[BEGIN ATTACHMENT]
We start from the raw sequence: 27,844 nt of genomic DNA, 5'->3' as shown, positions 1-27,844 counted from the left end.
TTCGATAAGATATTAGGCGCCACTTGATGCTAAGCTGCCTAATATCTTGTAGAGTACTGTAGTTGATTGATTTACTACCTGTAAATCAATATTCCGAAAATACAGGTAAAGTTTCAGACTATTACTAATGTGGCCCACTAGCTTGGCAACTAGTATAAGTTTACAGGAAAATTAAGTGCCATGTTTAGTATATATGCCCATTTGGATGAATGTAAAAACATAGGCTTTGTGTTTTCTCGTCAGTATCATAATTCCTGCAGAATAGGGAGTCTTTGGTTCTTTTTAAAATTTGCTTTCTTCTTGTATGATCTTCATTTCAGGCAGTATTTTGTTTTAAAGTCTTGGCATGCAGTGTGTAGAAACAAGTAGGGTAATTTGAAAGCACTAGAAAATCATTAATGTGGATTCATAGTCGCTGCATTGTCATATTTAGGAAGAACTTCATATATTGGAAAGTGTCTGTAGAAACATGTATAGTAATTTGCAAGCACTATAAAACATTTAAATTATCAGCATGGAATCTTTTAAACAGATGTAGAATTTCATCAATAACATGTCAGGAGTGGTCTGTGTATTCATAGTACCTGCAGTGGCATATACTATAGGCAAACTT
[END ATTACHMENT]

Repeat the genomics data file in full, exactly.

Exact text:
We start from the raw sequence: 27,844 nt of genomic DNA, 5'->3' as shown, positions 1-27,844 counted from the left end.
TTCGATAAGATATTAGGCGCCACTTGATGCTAAGCTGCCTAATATCTTGTAGAGTACTGTAGTTGATTGATTTACTACCTGTAAATCAATATTCCGAAAATACAGGTAAAGTTTCAGACTATTACTAATGTGGCCCACTAGCTTGGCAACTAGTATAAGTTTACAGGAAAATTAAGTGCCATGTTTAGTATATATGCCCATTTGGATGAATGTAAAAACATAGGCTTTGTGTTTTCTCGTCAGTATCATAATTCCTGCAGAATAGGGAGTCTTTGGTTCTTTTTAAAATTTGCTTTCTTCTTGTATGATCTTCATTTCAGGCAGTATTTTGTTTTAAAGTCTTGGCATGCAGTGTGTAGAAACAAGTAGGGTAATTTGAAAGCACTAGAAAATCATTAATGTGGATTCATAGTCGCTGCATTGTCATATTTAGGAAGAACTTCATATATTGGAAAGTGTCTGTAGAAACATGTATAGTAATTTGCAAGCACTATAAAACATTTAAATTATCAGCATGGAATCTTTTAAACAGATGTAGAATTTCATCAATAACATGTCAGGAGTGGTCTGTGTATTCATAGTACCTGCAGTGGCATATACTATAGGCAAACTT